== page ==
USAA plans to snatch up Noblr, an InsurTech digital insurer offering usage-based auto insurance.
The company declined to disclose its purchase price, though the deal is expected to close later in 2021, following regulatory approvals.
USAA, a Texas-based P/C and life insurer focused on members of the U.S. military and their families, said the acquisition will help make it more competitive by modernizing its offerings. The company also cited its financial strength as allowing it to accelerate innovation in this space through acquisitions.
“The acquisition of Noblr, Inc. increases our competitiveness in the marketplace and adds the choice of [usage-based insurance] capability for our members,” Wayne Peacock, USAA President and Chief Executive Officer, said in prepared remarks. “Members will get personalized pricing that fits their risk and usage profile, better control over the cost of their auto policies and an exceptional end-to-end digital experience.”
Plans call for integrating Noblr’s product line into USAA’s own operations. Noblr’s 50 employees will be kept on and continue working with Noblr customers while USAA revs up efforts to offer those same products to its own members. USAA will offer usage-based insurance at a state level over the next three years, beginning in 2021, starting with the eight states where Noblr is currently available and expanding to additional states through the year.
Noblr, which launched in 2017, has not publicized its total venture financing. The insurer’s backers include Hudson Structured Capital Management, White Mountains Insurance Group and SiriusPoint Ld. Third Point Re is also a backer, according to the company’s web site.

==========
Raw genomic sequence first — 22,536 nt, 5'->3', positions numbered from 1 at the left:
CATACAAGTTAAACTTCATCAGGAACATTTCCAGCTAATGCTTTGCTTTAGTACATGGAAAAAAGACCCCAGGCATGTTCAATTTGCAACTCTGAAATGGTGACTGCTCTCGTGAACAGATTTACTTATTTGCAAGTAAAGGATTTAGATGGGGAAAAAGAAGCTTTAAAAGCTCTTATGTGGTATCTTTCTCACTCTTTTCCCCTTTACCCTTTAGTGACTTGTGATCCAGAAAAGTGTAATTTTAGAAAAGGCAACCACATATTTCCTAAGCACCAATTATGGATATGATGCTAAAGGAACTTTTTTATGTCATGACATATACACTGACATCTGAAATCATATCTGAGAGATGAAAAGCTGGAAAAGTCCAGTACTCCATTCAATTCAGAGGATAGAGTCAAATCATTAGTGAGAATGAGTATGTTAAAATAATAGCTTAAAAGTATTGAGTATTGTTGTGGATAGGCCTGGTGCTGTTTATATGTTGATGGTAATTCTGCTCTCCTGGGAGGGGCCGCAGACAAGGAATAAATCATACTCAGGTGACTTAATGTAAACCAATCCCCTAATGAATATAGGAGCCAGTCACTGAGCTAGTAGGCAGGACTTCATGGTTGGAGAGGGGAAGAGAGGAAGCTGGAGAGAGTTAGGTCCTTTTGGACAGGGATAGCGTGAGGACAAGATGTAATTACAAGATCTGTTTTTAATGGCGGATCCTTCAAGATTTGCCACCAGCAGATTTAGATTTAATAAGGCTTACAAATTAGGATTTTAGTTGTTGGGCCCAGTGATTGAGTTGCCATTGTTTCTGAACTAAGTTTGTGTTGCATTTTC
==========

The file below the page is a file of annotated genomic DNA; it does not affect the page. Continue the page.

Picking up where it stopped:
Whether or not the Noblr name continues is an open question. A spokesperson explained by email that “USAA will evaluate branding opportunities after the transaction is completed.”
USAA, meanwhile continues its SafePilot, behavior-based insurance program, which the insurer said has grown robustly through 2020. USAA explained that the Noblr program will be separate from SafePilot, though it noted that both share the goal of encouraging safer driving in return for savings. Both programs will be optional for members.
Usage-based insurance products have the promise of a lower premium based on miles driven and behavior behind the wheel, allowing for savings and rewards based on good driving behavior. USAA said this was a coverage element it wanted for its active military members “who are highly mobile and frequently deployed.”
Other insurers have expanded usage-based insurance programs over the years and subsequently released related apps, including Travelers, Liberty Mutual, Nationwide, Plymouth Rock, Progressive and State Farm.
Digital insurer Root is arguably the biggest InsurTech in the space. Launched in 2015, the company’s signature auto insurance policy deploys usage-based insurance to collect telematics data from its app, and then a test drive helps to shape final pricing. The company recently upped its game with its RootReady app, which uses sensors from connected cars (2015 or newer General Motors vehicles to start) to get an instant quote in the Root app without taking the Root test drive. Root, which is not yet profitable, raised $724.4 million in an October 2020 IPO.